The commander of an Iowa National Guard unit on duty in Iraq says having his son serve in the unit, too, has been both a "strange" and "unique" experience. Lieutenant Colonel Ben Corell has three sons, all of whom are members of the First Batallion, one-33rd Infantry.
When the unit was mobilized nearly two years ago, his wife asked him to take just one son to Iraq and the elder Corell says 23-year-old Travis — the youngest — volunteered.
"I think I’ve had a unique opportunity to experience this and share this with a close member of my family," Corell says. "…He’s still a soldier in this organization and a lot of times if I have something I need to address with him, such as he hasn’t emailed his mother in some time or he hasn’t called to talk to her in some time, I usually need to go through his First Sergeant to send a message down to have him report to my office…I guess it’s kind of a strange relationship when you have a batallion commander with a soldier who happens to be his son."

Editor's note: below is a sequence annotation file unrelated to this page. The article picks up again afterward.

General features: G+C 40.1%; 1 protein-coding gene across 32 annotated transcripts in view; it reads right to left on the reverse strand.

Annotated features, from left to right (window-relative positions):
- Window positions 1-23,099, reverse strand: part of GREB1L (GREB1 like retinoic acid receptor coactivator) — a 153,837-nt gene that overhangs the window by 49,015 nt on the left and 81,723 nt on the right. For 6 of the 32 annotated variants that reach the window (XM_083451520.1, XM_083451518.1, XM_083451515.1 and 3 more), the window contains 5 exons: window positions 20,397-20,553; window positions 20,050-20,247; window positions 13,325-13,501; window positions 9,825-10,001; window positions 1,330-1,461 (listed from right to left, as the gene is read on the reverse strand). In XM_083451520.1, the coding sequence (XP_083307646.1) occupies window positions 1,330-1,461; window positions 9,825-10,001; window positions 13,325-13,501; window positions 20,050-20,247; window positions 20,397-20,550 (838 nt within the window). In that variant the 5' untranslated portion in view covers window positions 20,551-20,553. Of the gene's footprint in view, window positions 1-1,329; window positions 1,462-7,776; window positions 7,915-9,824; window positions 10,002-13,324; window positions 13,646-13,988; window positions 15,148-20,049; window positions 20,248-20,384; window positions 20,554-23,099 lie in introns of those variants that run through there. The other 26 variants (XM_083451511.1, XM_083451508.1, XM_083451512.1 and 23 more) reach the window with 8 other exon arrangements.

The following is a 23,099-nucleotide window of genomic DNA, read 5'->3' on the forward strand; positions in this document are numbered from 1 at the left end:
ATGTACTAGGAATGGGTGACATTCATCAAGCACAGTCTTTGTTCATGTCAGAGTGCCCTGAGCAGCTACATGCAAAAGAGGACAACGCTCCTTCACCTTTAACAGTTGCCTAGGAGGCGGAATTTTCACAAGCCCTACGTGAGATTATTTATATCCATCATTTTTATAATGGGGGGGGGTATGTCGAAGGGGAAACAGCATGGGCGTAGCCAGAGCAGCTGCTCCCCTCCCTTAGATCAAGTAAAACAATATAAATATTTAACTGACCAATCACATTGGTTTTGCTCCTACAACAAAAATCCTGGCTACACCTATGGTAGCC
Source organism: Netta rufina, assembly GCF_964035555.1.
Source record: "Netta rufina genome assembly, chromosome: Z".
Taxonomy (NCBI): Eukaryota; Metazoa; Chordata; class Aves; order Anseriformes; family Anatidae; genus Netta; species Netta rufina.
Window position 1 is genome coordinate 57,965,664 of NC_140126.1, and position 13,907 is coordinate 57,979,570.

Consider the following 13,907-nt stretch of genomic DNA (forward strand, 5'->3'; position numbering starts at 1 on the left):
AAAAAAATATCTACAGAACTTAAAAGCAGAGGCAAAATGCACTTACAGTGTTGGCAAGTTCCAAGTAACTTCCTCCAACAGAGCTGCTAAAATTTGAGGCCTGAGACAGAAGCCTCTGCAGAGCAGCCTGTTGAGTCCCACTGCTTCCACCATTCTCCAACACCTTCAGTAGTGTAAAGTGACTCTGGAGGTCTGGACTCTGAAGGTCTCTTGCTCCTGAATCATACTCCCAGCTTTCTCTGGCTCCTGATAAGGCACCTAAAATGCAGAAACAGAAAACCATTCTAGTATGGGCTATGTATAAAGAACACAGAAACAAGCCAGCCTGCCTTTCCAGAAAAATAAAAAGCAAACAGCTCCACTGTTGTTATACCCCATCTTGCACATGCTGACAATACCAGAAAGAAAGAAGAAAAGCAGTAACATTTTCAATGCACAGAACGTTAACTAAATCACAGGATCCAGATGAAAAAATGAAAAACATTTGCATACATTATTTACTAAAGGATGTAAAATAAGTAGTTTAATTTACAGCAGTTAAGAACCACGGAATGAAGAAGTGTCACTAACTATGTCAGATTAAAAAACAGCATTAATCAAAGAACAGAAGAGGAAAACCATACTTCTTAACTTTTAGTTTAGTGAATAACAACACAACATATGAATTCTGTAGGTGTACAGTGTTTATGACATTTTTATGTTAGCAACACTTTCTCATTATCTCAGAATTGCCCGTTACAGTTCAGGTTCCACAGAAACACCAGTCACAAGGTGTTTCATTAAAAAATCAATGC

There are 15 sets of brothers and another father and son in the unit. After six months of training in Mississippi, the unit’s soldiers have served the past 16 months as security on convoys in western Iraq.
Commander Corell and his son got to eat a few holiday meals together in Iraq. "We had an opportunity to live through this experience together, which is something that will last a lifetime…and I’m grateful for that," Corell says.
Corell, who is 45 years old, is from Strawberry Point. Corell says his other two sons are "generally not the best communications" but there has been a lot of email traffic back and forth from Iowa to Iraq.
"I look forward to getting back home and being able to be in my house with my whole family around me," Corell says. "I think that (opinion’s) probably shared (by) everybody within this organization and the families that are waiting for us to come back home."
Corell estimates the more than 600 soldiers in the unit should be back in Iowa by late July or early August.